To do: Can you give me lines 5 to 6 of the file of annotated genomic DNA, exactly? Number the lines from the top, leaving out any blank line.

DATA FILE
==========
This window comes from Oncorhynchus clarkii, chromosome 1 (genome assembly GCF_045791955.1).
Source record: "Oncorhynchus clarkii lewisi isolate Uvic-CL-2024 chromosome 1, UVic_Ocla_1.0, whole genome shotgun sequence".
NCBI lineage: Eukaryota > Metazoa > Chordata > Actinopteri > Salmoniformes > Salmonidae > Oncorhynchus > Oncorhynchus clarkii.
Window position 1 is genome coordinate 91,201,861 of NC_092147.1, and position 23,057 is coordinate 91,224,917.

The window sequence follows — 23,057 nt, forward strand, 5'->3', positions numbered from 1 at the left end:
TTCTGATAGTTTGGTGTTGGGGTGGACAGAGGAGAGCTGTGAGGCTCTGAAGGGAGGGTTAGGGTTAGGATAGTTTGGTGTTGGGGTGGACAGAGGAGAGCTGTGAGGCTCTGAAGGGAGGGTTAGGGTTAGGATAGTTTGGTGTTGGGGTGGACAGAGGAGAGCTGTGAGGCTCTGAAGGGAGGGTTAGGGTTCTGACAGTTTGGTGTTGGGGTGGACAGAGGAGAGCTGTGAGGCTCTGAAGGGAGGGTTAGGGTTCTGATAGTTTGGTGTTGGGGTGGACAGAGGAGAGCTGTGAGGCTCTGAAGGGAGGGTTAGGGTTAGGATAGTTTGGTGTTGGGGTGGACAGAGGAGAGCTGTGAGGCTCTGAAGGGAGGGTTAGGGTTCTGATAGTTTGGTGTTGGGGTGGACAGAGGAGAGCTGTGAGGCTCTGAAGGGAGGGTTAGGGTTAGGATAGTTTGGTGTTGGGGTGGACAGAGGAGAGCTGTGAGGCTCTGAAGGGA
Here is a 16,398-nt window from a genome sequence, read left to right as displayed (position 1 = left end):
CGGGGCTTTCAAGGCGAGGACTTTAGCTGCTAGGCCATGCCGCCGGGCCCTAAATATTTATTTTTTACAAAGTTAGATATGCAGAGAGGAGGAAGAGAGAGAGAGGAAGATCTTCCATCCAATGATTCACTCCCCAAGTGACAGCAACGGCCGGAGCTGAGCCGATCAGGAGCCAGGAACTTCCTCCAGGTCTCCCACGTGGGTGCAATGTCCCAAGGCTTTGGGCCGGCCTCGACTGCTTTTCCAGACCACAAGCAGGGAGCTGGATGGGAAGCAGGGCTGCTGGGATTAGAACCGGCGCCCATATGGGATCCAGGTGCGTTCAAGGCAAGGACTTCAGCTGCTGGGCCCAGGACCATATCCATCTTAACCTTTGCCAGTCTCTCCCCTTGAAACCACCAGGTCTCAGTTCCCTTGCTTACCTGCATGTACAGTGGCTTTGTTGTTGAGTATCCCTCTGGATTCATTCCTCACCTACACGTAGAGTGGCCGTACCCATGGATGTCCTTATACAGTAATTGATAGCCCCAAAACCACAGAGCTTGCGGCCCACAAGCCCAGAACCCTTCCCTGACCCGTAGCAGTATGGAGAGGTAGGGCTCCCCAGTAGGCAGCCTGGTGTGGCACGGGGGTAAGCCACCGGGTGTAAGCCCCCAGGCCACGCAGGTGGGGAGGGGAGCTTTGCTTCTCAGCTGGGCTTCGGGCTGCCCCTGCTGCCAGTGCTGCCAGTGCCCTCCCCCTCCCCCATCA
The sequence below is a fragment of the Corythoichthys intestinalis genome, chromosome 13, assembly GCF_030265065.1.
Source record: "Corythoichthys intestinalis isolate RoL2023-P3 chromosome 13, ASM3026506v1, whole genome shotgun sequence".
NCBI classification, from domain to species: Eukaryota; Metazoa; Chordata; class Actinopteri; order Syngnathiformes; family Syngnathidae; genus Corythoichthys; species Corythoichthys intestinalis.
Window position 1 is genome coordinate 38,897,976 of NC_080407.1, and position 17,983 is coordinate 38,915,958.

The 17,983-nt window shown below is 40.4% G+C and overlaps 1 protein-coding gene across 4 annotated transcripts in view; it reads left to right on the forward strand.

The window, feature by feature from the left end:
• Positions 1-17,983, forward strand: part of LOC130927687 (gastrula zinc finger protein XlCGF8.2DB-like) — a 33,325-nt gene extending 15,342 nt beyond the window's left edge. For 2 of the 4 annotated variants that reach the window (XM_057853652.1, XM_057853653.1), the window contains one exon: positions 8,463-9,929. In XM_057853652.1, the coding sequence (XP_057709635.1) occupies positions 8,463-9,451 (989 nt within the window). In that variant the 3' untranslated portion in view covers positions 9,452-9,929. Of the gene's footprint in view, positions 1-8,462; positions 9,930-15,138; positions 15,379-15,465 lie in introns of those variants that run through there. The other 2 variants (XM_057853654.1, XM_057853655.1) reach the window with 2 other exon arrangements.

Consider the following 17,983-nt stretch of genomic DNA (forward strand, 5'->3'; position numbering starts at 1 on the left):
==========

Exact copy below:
The window sequence follows — 23,057 nt, forward strand, 5'->3', positions numbered from 1 at the left end:
TTCTGATAGTTTGGTGTTGGGGTGGACAGAGGAGAGCTGTGAGGCTCTGAAGGGAGGGTTAGGGTTAGGATAGTTTGGTGTTGGGGTGGACAGAGGAGAGCTGTGAGGCTCTGAAGGGAGGGTTAGGGTTAGGATAGTTTGGTGTTGGGGTGGACAGAGGAGAGCTGTGAGGCTCTGAAGGGAGGGTTAGGGTTCTGACAGTTTGGTGTTGGGGTGGACAGAGGAGAGCTGTGAGGCTCTGAAGGGAGGGTTAGGGTTCTGATAGTTTGGTGTTGGGGTGGACAGAGGAGAGCTGTGAGGCTCTGAAGGGAGGGTTAGGGTTAGGATAGTTTGGTGTTGGGGTGGACAGAGGAGAGCTGTGAGGCTCTGAAGGGAGGGTTAGGGTTCTGATAGTTTGGTGTTGGGGTGGACAGAGGAGAGCTGTGAGGCTCTGAAGGGAGGGTTAGGGTTAGGATAGTTTGGTGTTGGGGTGGACAGAGGAGAGCTGTGAGGCTCTGAAGGGA